The UK government has recently published a further series of technical notices to guide businesses and citizens as to what they would need to do if the UK leaves the EU without a withdrawal agreement in place – the 'no deal' scenario. The technical notices (published 13 September 2018) are available here. Against this backdrop, the UK government has stressed that significant progress has been made on negotiations between the EU and UK and it remains confident of achieving a positive deal. The government noted that it "continues to believe that an orderly, negotiated exit is the best outcome for all parties" and emphasised that despite the publication of these notices, a no deal scenario "remains unlikely" as both the UK and the EU have an interest in securing a negotiated withdrawal.

The technical notices set out some details of what producers will have to do to place goods on the UK market from 29 March 2019 if no deal is reached. If the UK and the EU fail to reach an agreement, it's clear that producers selling goods both in the EU and the UK would have to comply with both EU law and UK legislation, in whatever form that takes post-Brexit.

Planning for all possible outcomes

The government emphasises that the technical notices only form a part of its ongoing programme to plan for all eventualities. Further, the government notes that preparations for a no deal scenario are a contingency measure - its aim is to set out its approach to a no deal outcome "in order to minimise disruption and ensure a smooth and orderly exit in all scenarios". The technical notices are aimed at reassuring businesses and citizens that the government is taking preparations for all possible outcomes seriously to assist businesses and citizens in negotiating the post-Brexit landscape.

How would the position change for products sold in the UK and which are currently subject to common EU rules (such as electrical and electronic products or toys)?

  • New UK "approved bodies" would assess those products against UK essential requirements. Initially, the UK essential requirements would mirror EU essential requirements as UK law would duplicate the current EU legislation.
  • A new UK conformity marking would replace the CE mark for these products. However, for a limited time (not specified in the technical notice) manufacturers could continue to use the CE marking following assessment by an EU recognised body rather than the UK marking to denote conformity. The UK government intends to publish further detail on the UK conformity mark later this year, stating that it will allow sufficient time for businesses to prepare for the change.

How would the position change for products sold in the EU which are subject to common EU rules?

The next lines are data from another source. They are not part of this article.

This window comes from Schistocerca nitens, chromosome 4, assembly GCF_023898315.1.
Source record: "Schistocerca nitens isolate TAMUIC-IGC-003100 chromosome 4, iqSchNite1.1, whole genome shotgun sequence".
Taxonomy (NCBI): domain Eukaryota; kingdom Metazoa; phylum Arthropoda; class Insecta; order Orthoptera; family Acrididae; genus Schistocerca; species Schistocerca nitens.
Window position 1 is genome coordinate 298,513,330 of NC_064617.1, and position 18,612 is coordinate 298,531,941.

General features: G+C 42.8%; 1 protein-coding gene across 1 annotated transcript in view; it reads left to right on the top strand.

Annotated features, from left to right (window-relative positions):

• The EU would no longer recognise the results of conformity assessment from UK notified bodies. Where manufacturers currently use UK notified bodies to undertake their conformity assessment for goods to be placed on the EU market, they would need to have the goods retested and re-marked by an EU recognised body in order to continue selling goods in the EU or arrange for their files to be transferred to an EU recognised body to continue to be valid.
  • Type-approvals for vehicles and vehicle components issued in the UK would not be recognised by the EU and EC type-approvals issued outside of the UK would not necessarily be automatically accepted on the UK market.

How would the position change for products which are not subject to EU harmonised standards (such as textiles)?

Products subject to national regulations rather than common EU harmonised standards can currently be sold across the EU under the mutual recognition principle. This stops EU member states prohibiting the sale of products which have already been lawfully sold in another EU country. In a no deal scenario, post-Brexit the mutual recognition principle would no longer apply to the UK. Therefore, UK businesses exporting such goods to the EU market would have to meet the national requirements of the first EU country to which they export. Non-UK businesses who wish to sell products on the UK market would have to ensure they meet UK national requirements, even if the products were previously marketed legally in another EU country or in the UK.


While the UK government remains optimistic that a no deal Brexit will be avoided, it is clear from the technical notices published that a no deal scenario could have a significant impact on companies who sell goods in the UK and Europe. For example, the introduction of a new UK conformity mark would have considerable implications for product labelling. Regarding the ongoing recognition of the CE mark, the government has committed to ensuring that businesses are provided with adequate notice of any change to the arrangements but ongoing uncertainty would remain.

The outcome of the negotiations between the UK and the EU is still unknown but companies should be considering what reasonable steps they can take to ensure they're prepared for all eventualities.